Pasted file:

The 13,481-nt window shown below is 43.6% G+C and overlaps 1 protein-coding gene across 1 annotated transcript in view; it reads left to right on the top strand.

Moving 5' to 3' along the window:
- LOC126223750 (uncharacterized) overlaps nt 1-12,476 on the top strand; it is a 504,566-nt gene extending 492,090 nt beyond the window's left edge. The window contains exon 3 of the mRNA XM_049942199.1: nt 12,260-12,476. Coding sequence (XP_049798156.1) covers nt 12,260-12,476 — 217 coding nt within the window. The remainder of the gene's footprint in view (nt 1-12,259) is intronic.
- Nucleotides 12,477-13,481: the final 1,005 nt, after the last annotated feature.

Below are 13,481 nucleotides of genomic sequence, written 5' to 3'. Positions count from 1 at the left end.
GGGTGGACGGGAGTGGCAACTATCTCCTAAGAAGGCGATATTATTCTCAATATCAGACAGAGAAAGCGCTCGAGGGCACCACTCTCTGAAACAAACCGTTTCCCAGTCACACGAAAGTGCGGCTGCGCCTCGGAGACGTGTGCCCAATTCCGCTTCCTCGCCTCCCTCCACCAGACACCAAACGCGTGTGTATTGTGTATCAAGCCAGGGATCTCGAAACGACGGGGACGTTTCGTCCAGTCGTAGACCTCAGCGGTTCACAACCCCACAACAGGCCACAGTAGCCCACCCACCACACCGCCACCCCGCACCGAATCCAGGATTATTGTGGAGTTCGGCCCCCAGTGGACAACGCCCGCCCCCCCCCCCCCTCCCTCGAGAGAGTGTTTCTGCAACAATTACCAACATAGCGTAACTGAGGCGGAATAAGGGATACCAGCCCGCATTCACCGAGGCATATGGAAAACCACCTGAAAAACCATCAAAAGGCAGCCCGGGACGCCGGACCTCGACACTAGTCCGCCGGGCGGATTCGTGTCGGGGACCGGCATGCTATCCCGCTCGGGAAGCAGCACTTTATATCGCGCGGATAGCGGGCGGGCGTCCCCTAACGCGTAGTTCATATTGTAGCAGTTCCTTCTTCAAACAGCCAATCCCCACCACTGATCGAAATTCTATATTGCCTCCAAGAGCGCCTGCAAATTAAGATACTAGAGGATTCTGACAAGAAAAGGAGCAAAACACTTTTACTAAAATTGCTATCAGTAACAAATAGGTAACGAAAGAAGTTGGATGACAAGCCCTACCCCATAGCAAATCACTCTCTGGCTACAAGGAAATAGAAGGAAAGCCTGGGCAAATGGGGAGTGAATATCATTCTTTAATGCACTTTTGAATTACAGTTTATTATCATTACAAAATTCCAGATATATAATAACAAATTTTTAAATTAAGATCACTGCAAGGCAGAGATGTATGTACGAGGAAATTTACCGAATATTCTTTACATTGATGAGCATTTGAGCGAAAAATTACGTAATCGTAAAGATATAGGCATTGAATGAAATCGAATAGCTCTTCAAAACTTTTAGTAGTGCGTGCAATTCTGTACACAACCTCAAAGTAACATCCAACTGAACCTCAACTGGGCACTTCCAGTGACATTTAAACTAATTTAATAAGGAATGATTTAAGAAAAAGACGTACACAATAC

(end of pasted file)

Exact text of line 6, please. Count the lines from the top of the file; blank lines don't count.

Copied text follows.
GGGTGGACGGGAGTGGCAACTATCTCCTAAGAAGGCGATATTATTCTCAATATCAGACAGAGAAAGCGCTCGAGGGCACCACTCTCTGAAACAAACCGTTTCCCAGTCACACGAAAGTGCGGCTGCGCCTCGGAGACGTGTGCCCAATTCCGCTTCCTCGCCTCCCTCCACCAGACACCAAACGCGTGTGTATTGTGTATCAAGCCAGGGATCTCGAAACGACGGGGACGTTTCGTCCAGTCGTAGACCTCAGCGGTTCACAACCCCACAACAGGCCACAGTAGCCCACCCACCACACCGCCACCCCGCACCGAATCCAGGATTATTGTGGAGTTCGGCCCCCAGTGGACAACGCCCGCCCCCCCCCCCCCTCCCTCGAGAGAGTGTTTCTGCAACAATTACCAACATAGCGTAACTGAGGCGGAATAAGGGATACCAGCCCGCATTCACCGAGGCATATGGAAAACCACCTGAAAAACCATCAAAAGGCAGCCCGGGACGCCGGACCTCGACACTAGTCCGCCGGGCGGATTCGTGTCGGGGACCGGCATGCTATCCCGCTCGGGAAGCAGCACTTTATATCGCGCGGATAGCGGGCGGGCGTCCCCTAACGCGTAGTTCATATTGTAGCAGTTCCTTCTTCAAACAGCCAATCCCCACCACTGATCGAAATTCTATATTGCCTCCAAGAGCGCCTGCAAATTAAGATACTAGAGGATTCTGACAAGAAAAGGAGCAAAACACTTTTACTAAAATTGCTATCAGTAACAAATAGGTAACGAAAGAAGTTGGATGACAAGCCCTACCCCATAGCAAATCACTCTCTGGCTACAAGGAAATAGAAGGAAAGCCTGGGCAAATGGGGAGTGAATATCATTCTTTAATGCACTTTTGAATTACAGTTTATTATCATTACAAAATTCCAGATATATAATAACAAATTTTTAAATTAAGATCACTGCAAGGCAGAGATGTATGTACGAGGAAATTTACCGAATATTCTTTACATTGATGAGCATTTGAGCGAAAAATTACGTAATCGTAAAGATATAGGCATTGAATGAAATCGAATAGCTCTTCAAAACTTTTAGTAGTGCGTGCAATTCTGTACACAACCTCAAAGTAACATCCAACTGAACCTCAACTGGGCACTTCCAGTGACATTTAAACTAATTTAATAAGGAATGATTTAAGAAAAAGACGTACACAATAC